I have a couple of potential uses for Flash...I'll get round to doing them both some time soon...one will save a k or so on every page of a site by replacing an animated gif...the other is adding an animated site tour...I'm not going to go around looking for places to use Flash when there is no existing need
| 12:01 pm on Dec 4, 2001 (gmt 0)|
Eric old chap,
Why would you do ANYTHING just for the sake of doing it unless it serves some purpose?
| 1:51 pm on Dec 4, 2001 (gmt 0)|
One caution about using "leading edge" stuff. Innovators traditionally never make money. In IT, traditionally, Microsoft became rich not by having any original ideas of their own (tho Bill would argue with me here!) but by letting innovators try and work out the bugs, and then copying or buying them. It was true right through from MS getting the mouse from a cluseless HP, to copying GUI from Apple, buying Hotmail, compression technology you name it.
Additionally, most uses of leading edge stuff involves using corporate formats. Unlike HTML and good old text, and like Flash, once you are sucked in, you continue to pay the rent to a landlord.
That's how corporations like MS get rich, and innovators die poor. Nothing against it, that's capitalism and the free market.. and that's the reality...
Eric is absolutely correct, the real future is in miniature and/or mobile and/or non PC based devices. There the real challenge is packing as much info as possible into a small space/bandwidth.
I would go so far to say that the Web itself is reaching the limits of it's usefulness. That of course is not to say it will die, but there is a limit to what can be delivered efficiently and economically through the Web. The present proliferation of popup/under/intrusive ads delivered by desparate guys and the like show that the Web is becoming increasingly inefficient. Something like micro payments or an acceptance of subscription based cntent will give it a few more years but the real excitement is in how to deliver information in more efficneint ways than how to develop "cool" sites... (Notice how that term has almost disappeared from the lexicon?)
| 3:10 pm on Dec 4, 2001 (gmt 0)|
I love Flash
It makes lots of money for me.
I target customers with flash sites and convert their sites into HTML that get search engine traffic. Then I get paid money.
As I said, I love flash:)
| 10:50 pm on Dec 4, 2001 (gmt 0)|
>Not really leading edge? I'm probably guilty as charged.
We are pragamatists who do what works for the majority of our users. Audio/video, may be the wave of the future, but it is not the wave of the present.
Profound thought for the day:
Most of our members are independents who've been around the internet and the computer scene for many years (some decades). Most are making a good living off the internet - some as high as six figures and a couple at seven.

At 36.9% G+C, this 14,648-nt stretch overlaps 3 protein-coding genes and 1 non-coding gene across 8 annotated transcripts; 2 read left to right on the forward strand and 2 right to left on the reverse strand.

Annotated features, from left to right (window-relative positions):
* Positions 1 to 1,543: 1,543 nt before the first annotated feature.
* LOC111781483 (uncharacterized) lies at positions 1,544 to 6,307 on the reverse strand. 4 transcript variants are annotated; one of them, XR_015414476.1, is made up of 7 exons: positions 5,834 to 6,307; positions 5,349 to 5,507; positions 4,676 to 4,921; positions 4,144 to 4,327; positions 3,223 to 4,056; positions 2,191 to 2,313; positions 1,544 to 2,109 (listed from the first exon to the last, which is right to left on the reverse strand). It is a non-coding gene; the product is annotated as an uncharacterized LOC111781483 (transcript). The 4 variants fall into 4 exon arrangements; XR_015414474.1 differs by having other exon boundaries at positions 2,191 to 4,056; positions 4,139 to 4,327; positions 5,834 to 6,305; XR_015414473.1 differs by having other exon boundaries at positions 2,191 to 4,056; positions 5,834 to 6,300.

Do you realize, that most members of this community have made more profit in the last year than Amazon, Inktomi, Altavista, CMGI, PriceLine, Excite, and Lycos COMBINED?
We'll leave the bleeding edge to the money pits.
| 11:01 pm on Dec 4, 2001 (gmt 0)|
Correct me if I'm wrong, but NONE of those companies made a profit last year, did they? Hehehe... if the mods & members here made a combined profit of $5/year, you could make the same claim. ;)
| 6:12 am on Dec 5, 2001 (gmt 0)|
well having read all the above, i wanted to add that i develop flash stuff, as well as the non-flash stuff and what i've constantly seen and learnt from is that "intros" aren't needed for information/highly-used sites:
imagine getting a flash intro saying "welcome to google, *cue logo spinning*" everytime you visited it.
i like sites that integrate flash so well, you can't tell they use it on a moderate-spec system (200mhz). but still i keep an old 486 win95 8mb ram, 33k modem for testing.
to me, designing a good site is about keeping the vistiors interested/coming back etc = information. secondly, looking after the *users* = user-friendly. thirdly, it's about getting more visitors = searchengine-friendly.
flash is very good at making a virtual tour, or a product demonstration, but essentially it's something that isn't going to be the "main feature" (or at least not for long).
a friend who "discovered" flash last year, starting advertising it on her site as "only the best sites use Flash". but that was after sitting through a 860KB flash "intro" with no "skip" feature... (i saved it for prosperity)
i'm for intelligent flash use (where appropriate).
| 9:14 am on Dec 5, 2001 (gmt 0)|
Pro and anti are looking at this subject from different ends of a telescope.
As a consumer what do I want? Information - and if Flash helps me get that information better (e.g. virtual tour) then it serves a purpose. If it hinders my search with wobbling text or overlong intros, then I will click away.
However...as a site owner, what do I want? I may have a site that I produced myself on FP with CD collection animated gifs and Java. I decide that it is really time to get a design professional in and, guess what, I'm a sucker for Flash.
Flash is sexy to non-internet professionals, it sells, and unless you get in the door to explain HTML, SEO and usability to prospective customers, they will see Flash as The Leading Edge and want that.